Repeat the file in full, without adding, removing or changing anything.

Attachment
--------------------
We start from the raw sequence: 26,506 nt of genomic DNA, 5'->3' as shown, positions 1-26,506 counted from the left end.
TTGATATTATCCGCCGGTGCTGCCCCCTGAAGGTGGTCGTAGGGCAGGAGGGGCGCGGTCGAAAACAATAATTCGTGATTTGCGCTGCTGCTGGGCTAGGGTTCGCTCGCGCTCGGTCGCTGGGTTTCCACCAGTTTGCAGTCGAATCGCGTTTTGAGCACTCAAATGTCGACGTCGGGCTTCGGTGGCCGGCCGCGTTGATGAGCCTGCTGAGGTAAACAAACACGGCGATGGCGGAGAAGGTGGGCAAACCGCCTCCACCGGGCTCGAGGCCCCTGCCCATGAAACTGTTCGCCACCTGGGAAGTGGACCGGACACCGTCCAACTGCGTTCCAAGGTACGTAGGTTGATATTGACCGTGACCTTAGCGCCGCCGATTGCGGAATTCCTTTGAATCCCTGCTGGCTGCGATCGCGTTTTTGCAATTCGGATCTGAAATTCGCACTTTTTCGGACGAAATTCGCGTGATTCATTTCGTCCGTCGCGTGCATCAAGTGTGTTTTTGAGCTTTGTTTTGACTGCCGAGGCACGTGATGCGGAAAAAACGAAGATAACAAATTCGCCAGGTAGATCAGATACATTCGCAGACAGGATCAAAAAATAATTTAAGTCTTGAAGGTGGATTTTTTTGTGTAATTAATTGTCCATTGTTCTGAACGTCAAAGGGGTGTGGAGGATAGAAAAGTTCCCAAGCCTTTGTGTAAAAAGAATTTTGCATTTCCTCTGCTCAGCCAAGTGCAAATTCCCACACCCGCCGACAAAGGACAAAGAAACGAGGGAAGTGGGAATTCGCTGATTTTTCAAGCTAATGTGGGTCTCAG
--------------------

We start from the raw sequence: 26,506 nt of genomic DNA, 5'->3' as shown, positions 1-26,506 counted from the left end.
TTGATATTATCCGCCGGTGCTGCCCCCTGAAGGTGGTCGTAGGGCAGGAGGGGCGCGGTCGAAAACAATAATTCGTGATTTGCGCTGCTGCTGGGCTAGGGTTCGCTCGCGCTCGGTCGCTGGGTTTCCACCAGTTTGCAGTCGAATCGCGTTTTGAGCACTCAAATGTCGACGTCGGGCTTCGGTGGCCGGCCGCGTTGATGAGCCTGCTGAGGTAAACAAACACGGCGATGGCGGAGAAGGTGGGCAAACCGCCTCCACCGGGCTCGAGGCCCCTGCCCATGAAACTGTTCGCCACCTGGGAAGTGGACCGGACACCGTCCAACTGCGTTCCAAGGTACGTAGGTTGATATTGACCGTGACCTTAGCGCCGCCGATTGCGGAATTCCTTTGAATCCCTGCTGGCTGCGATCGCGTTTTTGCAATTCGGATCTGAAATTCGCACTTTTTCGGACGAAATTCGCGTGATTCATTTCGTCCGTCGCGTGCATCAAGTGTGTTTTTGAGCTTTGTTTTGACTGCCGAGGCACGTGATGCGGAAAAAACGAAGATAACAAATTCGCCAGGTAGATCAGATACATTCGCAGACAGGATCAAAAAATAATTTAAGTCTTGAAGGTGGATTTTTTTGTGTAATTAATTGTCCATTGTTCTGAACGTCAAAGGGGTGTGGAGGATAGAAAAGTTCCCAAGCCTTTGTGTAAAAAGAATTTTGCATTTCCTCTGCTCAGCCAAGTGCAAATTCCCACACCCGCCGACAAAGGACAAAGAAACGAGGGAAGTGGGAATTCGCTGATTTTTCAAGCTAATGTGGGTCTCAG